The following master/bachelor thesis topics are currently offered by the Text Technology Lab. You are also welcome to bring in your own topics and ideas. If you are interested in one of them, please contact Alexander Mehler.
Thesis in document classification
- Word Sense Disambiguation using Support Vector Machines (Master or Bachelor)
A word can have several meanings or readings. For example, the word bank can denote a bank to sit on or a financial institution. The word work can specify the act of executing some kind of labor or the correct functioning of an electronic or mechanical device (e.g., the computer does not work anymore). A word sense disambiguation aims to determine the meaning of a word automatically using other words appearing in its context. The goal of this thesis is to devise such a word sense disambiguation by using a support vector machine. A support vector machine denotes a supervised machine learning method which distributes the data by means of a separating hyperplane into two classes. This hyperplane is automatically calculated from an annotated data set.
- Document classification with nearest neighbor (Master or Bachelor)
In many cases it is of interest to distribute documents into several topics automatically. Such a classification can for example be used to assign customer mails to the correct person in charge or to separate spam from non-spam. One way to do this automatically is to employ the so-called nearest neighbor method. This is the subject of the proposed thesis. The nearest neighbor method is a machine learning approach which determines the class (here the topic) of a data set by investigating only the data sets which are most similar (according to certain features) to the dataset to be classified.
- Development of a tool to annotate the document structure (Master or Bachelor)
In some cases, the assignment of an entire document to a single topic is not sufficient. Frequently, a document consists of loosely-connected sub-documents which focus on different aspects of the superordinate topic. For instance, a book about mathematics could consist of chapters of algebra as well as of calculus. The goal of this thesis is to develop a hierarchical, GUI-based annotation tool to allow for manual assignment of chapters, sections and paragraphs to topics. Note that the documents as well as the topics are usually hierarchically ordered.
Thesis in author identification
- Author Identification in copies of ancient manuscripts (Master)
Author identification has been performed on various documents and with various methods. Not only James Bond or intelligence agencies around the world make use of it, NLP scientists do, too. A yet largely unexplored subfield is that of copyist identification. Author identification often uses support vector machines and is a machine learning approach, where a training set of different texts of one author is used to obtain statistical values combined into a feature vector. Most commonly, a feature vector for each author is computed, containing features such as the frequencies of the words he/she uses, setting him/her apart from other authors. In a copy process however, as observed in modern classrooms as well as in ancient manuscripts the use of word vectors is impossible, as a copied text displays no lexical choice of the copyist himself. In copies, the only available information often are errors or unusual writings, a good source of which are contained in ancient texts from times without orthographically binding conventions. In this thesis a tool for the identification of copyists should be developed.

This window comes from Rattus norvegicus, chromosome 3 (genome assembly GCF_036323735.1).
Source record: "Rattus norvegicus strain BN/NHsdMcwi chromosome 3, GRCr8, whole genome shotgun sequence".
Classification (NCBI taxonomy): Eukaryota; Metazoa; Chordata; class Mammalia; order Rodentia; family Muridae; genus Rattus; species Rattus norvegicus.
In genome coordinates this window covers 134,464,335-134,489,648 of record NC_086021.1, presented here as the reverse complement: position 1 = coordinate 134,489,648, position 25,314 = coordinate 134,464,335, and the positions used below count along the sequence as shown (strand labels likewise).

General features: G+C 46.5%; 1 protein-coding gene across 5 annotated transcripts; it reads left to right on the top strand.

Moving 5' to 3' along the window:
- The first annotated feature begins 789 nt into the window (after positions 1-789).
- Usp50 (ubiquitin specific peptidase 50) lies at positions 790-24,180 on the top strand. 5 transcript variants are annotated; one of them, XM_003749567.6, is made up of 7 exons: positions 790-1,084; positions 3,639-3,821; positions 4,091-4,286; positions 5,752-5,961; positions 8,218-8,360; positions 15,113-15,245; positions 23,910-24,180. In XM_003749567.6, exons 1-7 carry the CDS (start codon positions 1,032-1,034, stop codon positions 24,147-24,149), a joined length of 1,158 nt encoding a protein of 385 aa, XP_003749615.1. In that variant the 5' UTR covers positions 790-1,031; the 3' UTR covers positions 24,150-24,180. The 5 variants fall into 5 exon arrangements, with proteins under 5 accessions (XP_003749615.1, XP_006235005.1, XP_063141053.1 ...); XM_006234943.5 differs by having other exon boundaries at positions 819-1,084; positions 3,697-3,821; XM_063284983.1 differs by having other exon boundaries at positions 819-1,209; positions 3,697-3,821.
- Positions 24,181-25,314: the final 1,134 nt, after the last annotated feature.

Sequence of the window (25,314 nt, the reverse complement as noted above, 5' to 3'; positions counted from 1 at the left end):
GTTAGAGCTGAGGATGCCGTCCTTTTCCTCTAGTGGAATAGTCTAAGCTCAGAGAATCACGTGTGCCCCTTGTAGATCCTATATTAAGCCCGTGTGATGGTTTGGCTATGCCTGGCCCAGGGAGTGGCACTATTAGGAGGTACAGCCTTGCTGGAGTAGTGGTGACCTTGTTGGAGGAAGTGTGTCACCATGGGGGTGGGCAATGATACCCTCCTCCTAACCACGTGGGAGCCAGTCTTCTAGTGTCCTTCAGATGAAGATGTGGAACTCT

- Multi-word units (MWU) extraction
Multi-word units (MWU) extraction is a prospective area of research that is vital for many areas of NLP such as Machine Translation, Question-Answering systems, Information Retrieval etc. Non-compositional MWUs are especially tough as their meaning cannot be inferred from the meaning of the MWU’s components. The importance as well as difficulty of the correct detection of non-compositional MWUs is revealed by the cruel word-by-word translation of the German sentence: “Er reißt sich bei der Hausaufgabe die Beine aus”. Recently, Fazly, Cook and Stevenson showed that lexical and syntactic fixedness are good indicators of idiomaticity. Their information-theoretic approach (PMI) is based on the estimation of lexical and syntactic fixedness. Lexical fixedness measures the strength of the association between the idiom’s constituents. Syntactic fixedness measures if a MWU usage is limited by one or few syntactic patterns. The thesis task is to implement these measures and apply them to a corpus of Latin, the Patrologia Latina.
Fazly, Afsaneh; Cook, Paul, and Stevenson, Suzanne. Unsupervised type and token identification of idiomatic expressions, Computational Linguistics 35(1): 61–103